Here’s an ironic example, uncovered by Christie Watch, of how tangled is the web involving Chris Christie, the Port Authority, its chairman David Samson, and Wolff & Samson: A key former member of Governor Chris Christie’s cabinet, who now works for the powerhouse and well-connected law firm Wolff & Samson, is overseeing a contract handed out to Wolff & Samson in August 2013 to audit the distribution of Sandy aid. Lori Grifa, who once headed Christie’s Department of Community Affairs, is the Wolff & Samson attorney in question, and it turns out that she also lobbied for the approval of the $1 billion development project in Hoboken that is at the center of charges that the administration threatened to withhold Sandy aid to Hoboken unless Mayor Dawn Zimmer approved the project.
The Bridgegate scandal that has plagued Chris Christie has already cost the New Jersey governor several key aides, including Bridget Anne Kelly, his deputy chief of staff, and Bill Stepien, the man who orchestrated Christie’s 2013 reelection and who was supposed to have been his inside man at the Republican Governors Association (RGA). Now, there’s a distinct possibility that he’ll lost another key ally: Grifa’s boss, David Samson, the chairman of the New York and New Jersey Port Authority, who’s been the governor’s political mentor and who ran his transition team when he was first elected governor in 2009.
As we shall see, Samson is beset by a growing wave of conflict-of-interest scandals involving Christie, the Port Authority and Samson’s law firm. For a while now there’ve been rumors that Samson might be on the way out, and last week the Newark Star-Ledger called on Samson to quit.
The case against Samson is substantial. First, Samson has been a key focus of the legislative committee investigating Bridgegate, which has subpoenaed him after e-mails released in mid-January revealed he knew about the traffic tie-up and was “helping us retaliate,” according to an email by David Wildstein, who orchestrated the lane closures. In another released e-mail Samson accused the PA’s executive director Patrick Foye of “stirring up trouble” by talking about the lane closures.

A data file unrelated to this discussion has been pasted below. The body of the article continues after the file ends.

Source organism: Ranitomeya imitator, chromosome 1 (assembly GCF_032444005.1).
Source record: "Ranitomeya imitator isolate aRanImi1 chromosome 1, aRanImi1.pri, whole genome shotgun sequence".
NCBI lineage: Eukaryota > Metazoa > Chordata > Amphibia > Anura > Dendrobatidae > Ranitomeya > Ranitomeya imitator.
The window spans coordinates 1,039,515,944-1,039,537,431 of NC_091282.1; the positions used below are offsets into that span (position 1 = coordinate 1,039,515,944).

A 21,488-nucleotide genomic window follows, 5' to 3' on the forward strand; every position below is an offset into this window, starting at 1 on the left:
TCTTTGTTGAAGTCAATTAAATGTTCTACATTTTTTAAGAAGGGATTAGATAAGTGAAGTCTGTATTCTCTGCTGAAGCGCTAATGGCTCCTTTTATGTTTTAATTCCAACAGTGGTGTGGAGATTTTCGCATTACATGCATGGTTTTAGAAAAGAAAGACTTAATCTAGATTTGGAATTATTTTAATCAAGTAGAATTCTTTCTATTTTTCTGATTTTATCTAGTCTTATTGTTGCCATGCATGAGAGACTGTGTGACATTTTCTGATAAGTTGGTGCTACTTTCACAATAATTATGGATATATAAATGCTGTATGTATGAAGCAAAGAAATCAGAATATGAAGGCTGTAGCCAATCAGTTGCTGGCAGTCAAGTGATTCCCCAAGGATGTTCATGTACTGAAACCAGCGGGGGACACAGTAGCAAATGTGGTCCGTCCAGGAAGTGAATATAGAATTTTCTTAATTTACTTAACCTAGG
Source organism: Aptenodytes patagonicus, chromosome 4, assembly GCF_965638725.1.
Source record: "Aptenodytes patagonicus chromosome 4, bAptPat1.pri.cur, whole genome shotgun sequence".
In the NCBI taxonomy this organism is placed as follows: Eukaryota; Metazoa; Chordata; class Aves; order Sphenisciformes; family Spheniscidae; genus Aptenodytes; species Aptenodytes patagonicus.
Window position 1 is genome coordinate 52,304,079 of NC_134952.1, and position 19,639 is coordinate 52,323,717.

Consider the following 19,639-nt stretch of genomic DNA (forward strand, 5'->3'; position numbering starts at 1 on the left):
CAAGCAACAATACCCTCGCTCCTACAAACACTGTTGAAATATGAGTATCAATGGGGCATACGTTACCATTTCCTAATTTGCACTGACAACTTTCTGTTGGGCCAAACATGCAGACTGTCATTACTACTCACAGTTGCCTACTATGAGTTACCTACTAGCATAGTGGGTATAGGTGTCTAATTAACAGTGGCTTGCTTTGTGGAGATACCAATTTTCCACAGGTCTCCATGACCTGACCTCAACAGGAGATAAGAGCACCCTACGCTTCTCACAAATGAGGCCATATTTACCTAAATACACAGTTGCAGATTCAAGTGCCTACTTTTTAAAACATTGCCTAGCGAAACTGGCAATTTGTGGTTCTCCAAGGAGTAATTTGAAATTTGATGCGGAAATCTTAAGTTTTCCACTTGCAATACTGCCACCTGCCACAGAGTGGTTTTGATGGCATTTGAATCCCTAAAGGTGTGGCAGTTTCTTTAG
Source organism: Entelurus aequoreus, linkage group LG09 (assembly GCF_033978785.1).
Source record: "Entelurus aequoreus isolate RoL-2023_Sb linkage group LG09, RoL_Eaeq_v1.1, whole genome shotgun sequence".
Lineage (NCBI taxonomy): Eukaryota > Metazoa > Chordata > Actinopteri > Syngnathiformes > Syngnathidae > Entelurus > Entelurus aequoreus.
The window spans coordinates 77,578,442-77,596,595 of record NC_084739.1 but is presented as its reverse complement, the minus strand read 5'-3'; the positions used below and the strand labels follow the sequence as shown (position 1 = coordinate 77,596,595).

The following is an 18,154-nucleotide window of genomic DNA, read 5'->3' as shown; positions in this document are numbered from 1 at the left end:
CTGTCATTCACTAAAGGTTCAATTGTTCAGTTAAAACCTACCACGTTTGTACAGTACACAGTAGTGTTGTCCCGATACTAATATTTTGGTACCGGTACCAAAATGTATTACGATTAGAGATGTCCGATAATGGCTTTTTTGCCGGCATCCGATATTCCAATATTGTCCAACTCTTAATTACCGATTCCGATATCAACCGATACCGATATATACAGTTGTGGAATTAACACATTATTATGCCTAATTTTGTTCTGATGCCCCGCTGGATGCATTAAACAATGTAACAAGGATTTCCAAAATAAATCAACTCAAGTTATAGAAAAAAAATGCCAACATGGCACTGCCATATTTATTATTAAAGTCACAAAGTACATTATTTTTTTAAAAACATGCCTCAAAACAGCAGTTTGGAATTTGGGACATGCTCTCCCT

Second, his law firm, Wolff & Samson, which he co-founded, is entangled in vast array of conflicts of interest, some of which have been uncovered since Bridgegate. His firm is a player in the Hoboken story, now being investigated by the US attorney in New Jersey, where the mayor says that the Christie administration threatened to withhold recovery aid to her city unless she went along with a $1 billion development project by the Rockefeller Group, which was then represented by Wolff & Samson. It appears, also, that Wolff & Samson used its influence, perhaps improperly, to win approval for a Port Authority-funded PATH train station renovation that sits cheek-by-jowl with another Wolff & Samson-connected real estate development project. There are other conflicts, too numerous to mention in detail, including one recently that just broke over the weekend: An article in the Star-Ledger revealed how Railroad Construction Company, whose owner is represented by Wolff & Samson, received close to $16 million in PA contracts.
And third, his firm has benefited enormously from Samson’s connections to the Christie administration and, as detailed below, its earnings from lobbying, from representing companies with business before the administration, and its work as bond counsel for various towns and entities have skyrocketed since Governor Christie took office in 2010.